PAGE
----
Muslims defending Christians
In the midst of the ongoing political tumult, Arab Christians have been suffering unprecedented violence, especially in Syria and Egypt. But this horrific violence has sparked
a debate in the region and beyond about the plight of Christian minorities. It has been extremely heartening for me to hear Muslims denouncing the violence and speaking up for the rights of Christians and others; in doing so, they are putting themselves at great personal risk of extremist violence. In Syria, Christians are being deliberately targeted by the Islamist militants within the opposition to President Bashar al-Assad. They are being kidnapped and killed with extreme brutality, forced to convert to Islam, and their communities and churches are being destroyed. The Muslim Brotherhood has scapegoated the Christian community in Egypt for the fall of Morsi and has orchestrated a campaign of violence against them. Scores of churches, Christian institutions, homes and businesses have been torched and several Christians killed. Death threats issued against the leader of the Coptic Church, Pope Tawadros II, have forced him to go into hiding. But during the worst of the anti-Christian violence in Egypt, there were a number of reports of Muslims helping to protect Christians and churches from the Brotherhood attacks. And following the worst-ever attack on Christians in Pakistan, a double suicide bombing at All Saints Church in Peshawar last month, Muslims rushed to hospitals and donated 400 pints of blood to help save the lives of wounded Christians. Many Pakistani Muslims condemned the incident, some even saying that they felt ashamed to be Muslim. And they have continued to show their solidarity by forming human chains with Christians around churches in a movement organized by Pakistan for All, a group that campaigns against attacks on minorities. As well as ordinary citizens showing their support for Christians, Arab leaders have also come to their defense. Last month, King Abdullah of Jordan convened a conference to address the marginalization and violent persecution of Christians, especially those in Syria and Egypt, since the Arab Spring. He stressed that “Arab Christians have played a key role in building Arab societies,” and that the protection of their rights was "a duty rather than a favor". There is a growing recognition of the plight of Christians in the region and a simmering movement to address the issue of the deep-rooted inequality in Arab societies. This is a debate that has rarely, if ever, been had before. In an article for Gulf News earlier this month, “With friends like these, Islam needs no enemies,” Aijaz Zaka Syed, a Muslim commentator on Middle East and South Asia affairs, referred to recent attacks by Islamic extremists on Christian and Muslims. Condemning the violence and challenging the rationale behind it, he called for a robust response from “the socalled sensible majority” of the world’s Muslims. The article is well worth reading in full, but here is an extract:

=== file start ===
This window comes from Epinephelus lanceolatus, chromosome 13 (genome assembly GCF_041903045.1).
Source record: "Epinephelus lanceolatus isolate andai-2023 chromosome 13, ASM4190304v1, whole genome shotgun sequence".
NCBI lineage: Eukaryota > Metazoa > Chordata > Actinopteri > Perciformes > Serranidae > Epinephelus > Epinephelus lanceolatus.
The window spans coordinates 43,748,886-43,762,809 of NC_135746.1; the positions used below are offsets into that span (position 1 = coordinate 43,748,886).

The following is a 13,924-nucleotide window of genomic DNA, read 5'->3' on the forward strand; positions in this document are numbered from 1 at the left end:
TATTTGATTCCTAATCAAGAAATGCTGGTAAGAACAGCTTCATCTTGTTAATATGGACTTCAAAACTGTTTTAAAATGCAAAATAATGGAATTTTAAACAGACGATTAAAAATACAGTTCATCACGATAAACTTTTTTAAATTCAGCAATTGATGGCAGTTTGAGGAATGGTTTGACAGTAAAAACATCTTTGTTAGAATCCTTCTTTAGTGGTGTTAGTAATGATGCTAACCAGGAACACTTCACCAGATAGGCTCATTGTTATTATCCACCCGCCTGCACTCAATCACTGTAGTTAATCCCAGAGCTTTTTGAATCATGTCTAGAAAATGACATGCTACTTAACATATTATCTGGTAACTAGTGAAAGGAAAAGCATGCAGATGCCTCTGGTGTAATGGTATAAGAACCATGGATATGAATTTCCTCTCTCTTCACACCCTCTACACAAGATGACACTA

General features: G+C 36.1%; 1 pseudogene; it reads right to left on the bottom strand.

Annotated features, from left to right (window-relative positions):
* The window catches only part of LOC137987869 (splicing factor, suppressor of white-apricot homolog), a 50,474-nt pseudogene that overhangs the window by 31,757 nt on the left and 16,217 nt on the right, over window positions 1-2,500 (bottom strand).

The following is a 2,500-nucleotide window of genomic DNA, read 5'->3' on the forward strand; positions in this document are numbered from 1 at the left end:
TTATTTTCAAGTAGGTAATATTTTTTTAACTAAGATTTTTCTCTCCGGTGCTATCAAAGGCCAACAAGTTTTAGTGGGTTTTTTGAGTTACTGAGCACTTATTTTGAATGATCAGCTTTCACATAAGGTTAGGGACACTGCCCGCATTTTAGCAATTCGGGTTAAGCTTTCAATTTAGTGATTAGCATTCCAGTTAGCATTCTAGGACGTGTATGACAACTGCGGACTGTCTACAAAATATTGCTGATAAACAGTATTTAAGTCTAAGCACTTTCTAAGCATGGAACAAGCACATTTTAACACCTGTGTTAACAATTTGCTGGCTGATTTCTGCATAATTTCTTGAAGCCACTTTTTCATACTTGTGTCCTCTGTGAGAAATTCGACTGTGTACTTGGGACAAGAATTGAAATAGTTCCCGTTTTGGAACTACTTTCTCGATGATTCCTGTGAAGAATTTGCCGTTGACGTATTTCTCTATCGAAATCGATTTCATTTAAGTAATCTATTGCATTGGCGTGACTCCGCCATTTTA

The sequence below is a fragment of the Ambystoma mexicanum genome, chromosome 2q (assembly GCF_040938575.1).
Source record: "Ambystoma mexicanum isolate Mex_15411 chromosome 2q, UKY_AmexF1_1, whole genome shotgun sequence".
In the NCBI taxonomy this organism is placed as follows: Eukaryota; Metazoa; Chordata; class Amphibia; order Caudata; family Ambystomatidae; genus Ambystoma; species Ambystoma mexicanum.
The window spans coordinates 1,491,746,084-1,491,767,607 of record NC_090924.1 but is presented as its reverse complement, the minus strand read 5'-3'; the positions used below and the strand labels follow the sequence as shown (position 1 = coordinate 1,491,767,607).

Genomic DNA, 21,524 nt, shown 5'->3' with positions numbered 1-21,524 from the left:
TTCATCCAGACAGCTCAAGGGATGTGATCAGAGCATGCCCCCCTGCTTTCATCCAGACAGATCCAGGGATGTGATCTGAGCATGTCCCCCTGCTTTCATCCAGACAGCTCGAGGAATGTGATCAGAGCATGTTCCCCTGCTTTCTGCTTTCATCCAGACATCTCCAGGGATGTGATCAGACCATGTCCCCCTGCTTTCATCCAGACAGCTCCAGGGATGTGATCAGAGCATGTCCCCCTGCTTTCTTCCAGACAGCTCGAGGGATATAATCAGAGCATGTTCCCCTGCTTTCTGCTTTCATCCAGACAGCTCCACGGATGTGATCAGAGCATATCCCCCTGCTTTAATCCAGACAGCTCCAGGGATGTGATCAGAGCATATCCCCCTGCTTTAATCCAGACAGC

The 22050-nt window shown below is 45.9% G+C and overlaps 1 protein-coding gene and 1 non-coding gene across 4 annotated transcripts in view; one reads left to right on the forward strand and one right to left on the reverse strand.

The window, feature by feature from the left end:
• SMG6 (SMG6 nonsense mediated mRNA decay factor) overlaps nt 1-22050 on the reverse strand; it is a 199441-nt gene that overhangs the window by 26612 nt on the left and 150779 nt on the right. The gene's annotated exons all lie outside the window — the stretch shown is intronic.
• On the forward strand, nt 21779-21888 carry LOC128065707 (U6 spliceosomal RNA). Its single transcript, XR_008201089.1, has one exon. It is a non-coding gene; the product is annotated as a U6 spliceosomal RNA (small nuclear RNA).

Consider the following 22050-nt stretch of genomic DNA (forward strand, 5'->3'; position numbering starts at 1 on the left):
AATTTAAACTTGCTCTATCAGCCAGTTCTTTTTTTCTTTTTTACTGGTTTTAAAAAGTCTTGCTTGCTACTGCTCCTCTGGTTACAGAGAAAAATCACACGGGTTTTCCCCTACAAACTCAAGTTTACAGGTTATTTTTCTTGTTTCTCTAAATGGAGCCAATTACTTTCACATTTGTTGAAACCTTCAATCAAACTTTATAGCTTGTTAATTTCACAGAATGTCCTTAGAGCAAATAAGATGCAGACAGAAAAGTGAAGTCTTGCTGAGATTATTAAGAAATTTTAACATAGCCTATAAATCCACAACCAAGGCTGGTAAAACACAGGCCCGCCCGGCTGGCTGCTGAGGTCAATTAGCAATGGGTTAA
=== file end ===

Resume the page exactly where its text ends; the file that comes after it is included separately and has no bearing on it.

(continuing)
What was the crime of those innocent people quietly in communion with their God? What have Pakistan’s Christians got to do with the West’s crimes? What did the Kenyan shoppers have to do with what the West and its African allies have been doing in Somalia? What did the young Nigerian students do to deserve such brutality at the hands of Boko Haram lunatics? Or for that matter, what did so many Muslims do to be casually massacred on a daily basis, from Pakistan to Iraq, at the hands of the defenders of faith? More to the point, what message does this send out to the world? We may go on righteously protesting that this has nothing to do with faith. But like it or not, such reasoning does not cut it. The world judges us by who we are, not by what we claim to be. If we stand for peace and salvation, our lives must attest to it and our actions must show it. It is as simple as that. The only way to defeat Islamist violence is to confront the ideology that drives it, and this response must come from within the Muslim community. Thank God that this is happening, and pray that more moderates like Aijaz Zaka Syed will contend for a peaceful Islam to prevail. October 25, 2013 Dr. Patrick Sookhdeo is International Director of Barnabas Aid and Chairman of the Westminster Institute.